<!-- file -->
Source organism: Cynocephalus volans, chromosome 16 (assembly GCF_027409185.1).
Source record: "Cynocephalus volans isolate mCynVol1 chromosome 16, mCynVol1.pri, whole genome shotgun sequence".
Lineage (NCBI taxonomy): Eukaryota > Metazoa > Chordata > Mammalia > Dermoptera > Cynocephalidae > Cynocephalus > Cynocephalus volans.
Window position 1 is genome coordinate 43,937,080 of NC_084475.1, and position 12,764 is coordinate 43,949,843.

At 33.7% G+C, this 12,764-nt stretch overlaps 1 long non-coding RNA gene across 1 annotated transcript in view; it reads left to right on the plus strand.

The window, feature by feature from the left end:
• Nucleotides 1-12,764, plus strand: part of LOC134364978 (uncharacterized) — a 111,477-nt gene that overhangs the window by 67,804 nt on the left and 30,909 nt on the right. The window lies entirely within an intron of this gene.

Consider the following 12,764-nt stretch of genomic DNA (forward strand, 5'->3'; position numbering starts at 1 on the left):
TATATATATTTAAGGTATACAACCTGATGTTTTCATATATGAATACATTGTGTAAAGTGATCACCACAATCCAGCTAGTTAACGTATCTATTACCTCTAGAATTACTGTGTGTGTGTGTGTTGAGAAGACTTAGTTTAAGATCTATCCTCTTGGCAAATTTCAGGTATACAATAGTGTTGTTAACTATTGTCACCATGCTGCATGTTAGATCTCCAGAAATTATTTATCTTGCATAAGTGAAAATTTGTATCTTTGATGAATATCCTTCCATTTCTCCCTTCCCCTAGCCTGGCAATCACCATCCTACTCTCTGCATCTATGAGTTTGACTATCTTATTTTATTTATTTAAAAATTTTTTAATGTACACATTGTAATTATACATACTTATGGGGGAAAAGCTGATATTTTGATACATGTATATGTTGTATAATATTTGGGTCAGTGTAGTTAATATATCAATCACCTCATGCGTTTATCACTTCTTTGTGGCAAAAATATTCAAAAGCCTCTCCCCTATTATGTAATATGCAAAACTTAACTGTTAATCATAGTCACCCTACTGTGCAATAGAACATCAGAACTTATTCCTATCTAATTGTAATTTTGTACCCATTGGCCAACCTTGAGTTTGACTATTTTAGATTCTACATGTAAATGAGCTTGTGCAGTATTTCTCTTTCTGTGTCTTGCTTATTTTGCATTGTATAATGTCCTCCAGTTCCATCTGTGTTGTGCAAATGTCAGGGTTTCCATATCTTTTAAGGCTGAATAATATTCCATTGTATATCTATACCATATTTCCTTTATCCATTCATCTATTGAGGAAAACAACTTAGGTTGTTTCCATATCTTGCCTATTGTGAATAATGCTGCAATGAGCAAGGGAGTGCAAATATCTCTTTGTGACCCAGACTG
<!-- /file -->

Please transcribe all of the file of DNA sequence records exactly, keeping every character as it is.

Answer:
Source organism: Cynocephalus volans, chromosome 16 (assembly GCF_027409185.1).
Source record: "Cynocephalus volans isolate mCynVol1 chromosome 16, mCynVol1.pri, whole genome shotgun sequence".
Lineage (NCBI taxonomy): Eukaryota > Metazoa > Chordata > Mammalia > Dermoptera > Cynocephalidae > Cynocephalus > Cynocephalus volans.
Window position 1 is genome coordinate 43,937,080 of NC_084475.1, and position 12,764 is coordinate 43,949,843.

At 33.7% G+C, this 12,764-nt stretch overlaps 1 long non-coding RNA gene across 1 annotated transcript in view; it reads left to right on the plus strand.

The window, feature by feature from the left end:
• Nucleotides 1-12,764, plus strand: part of LOC134364978 (uncharacterized) — a 111,477-nt gene that overhangs the window by 67,804 nt on the left and 30,909 nt on the right. The window lies entirely within an intron of this gene.

Consider the following 12,764-nt stretch of genomic DNA (forward strand, 5'->3'; position numbering starts at 1 on the left):
TATATATATTTAAGGTATACAACCTGATGTTTTCATATATGAATACATTGTGTAAAGTGATCACCACAATCCAGCTAGTTAACGTATCTATTACCTCTAGAATTACTGTGTGTGTGTGTGTTGAGAAGACTTAGTTTAAGATCTATCCTCTTGGCAAATTTCAGGTATACAATAGTGTTGTTAACTATTGTCACCATGCTGCATGTTAGATCTCCAGAAATTATTTATCTTGCATAAGTGAAAATTTGTATCTTTGATGAATATCCTTCCATTTCTCCCTTCCCCTAGCCTGGCAATCACCATCCTACTCTCTGCATCTATGAGTTTGACTATCTTATTTTATTTATTTAAAAATTTTTTAATGTACACATTGTAATTATACATACTTATGGGGGAAAAGCTGATATTTTGATACATGTATATGTTGTATAATATTTGGGTCAGTGTAGTTAATATATCAATCACCTCATGCGTTTATCACTTCTTTGTGGCAAAAATATTCAAAAGCCTCTCCCCTATTATGTAATATGCAAAACTTAACTGTTAATCATAGTCACCCTACTGTGCAATAGAACATCAGAACTTATTCCTATCTAATTGTAATTTTGTACCCATTGGCCAACCTTGAGTTTGACTATTTTAGATTCTACATGTAAATGAGCTTGTGCAGTATTTCTCTTTCTGTGTCTTGCTTATTTTGCATTGTATAATGTCCTCCAGTTCCATCTGTGTTGTGCAAATGTCAGGGTTTCCATATCTTTTAAGGCTGAATAATATTCCATTGTATATCTATACCATATTTCCTTTATCCATTCATCTATTGAGGAAAACAACTTAGGTTGTTTCCATATCTTGCCTATTGTGAATAATGCTGCAATGAGCAAGGGAGTGCAAATATCTCTTTGTGACCCAGACTG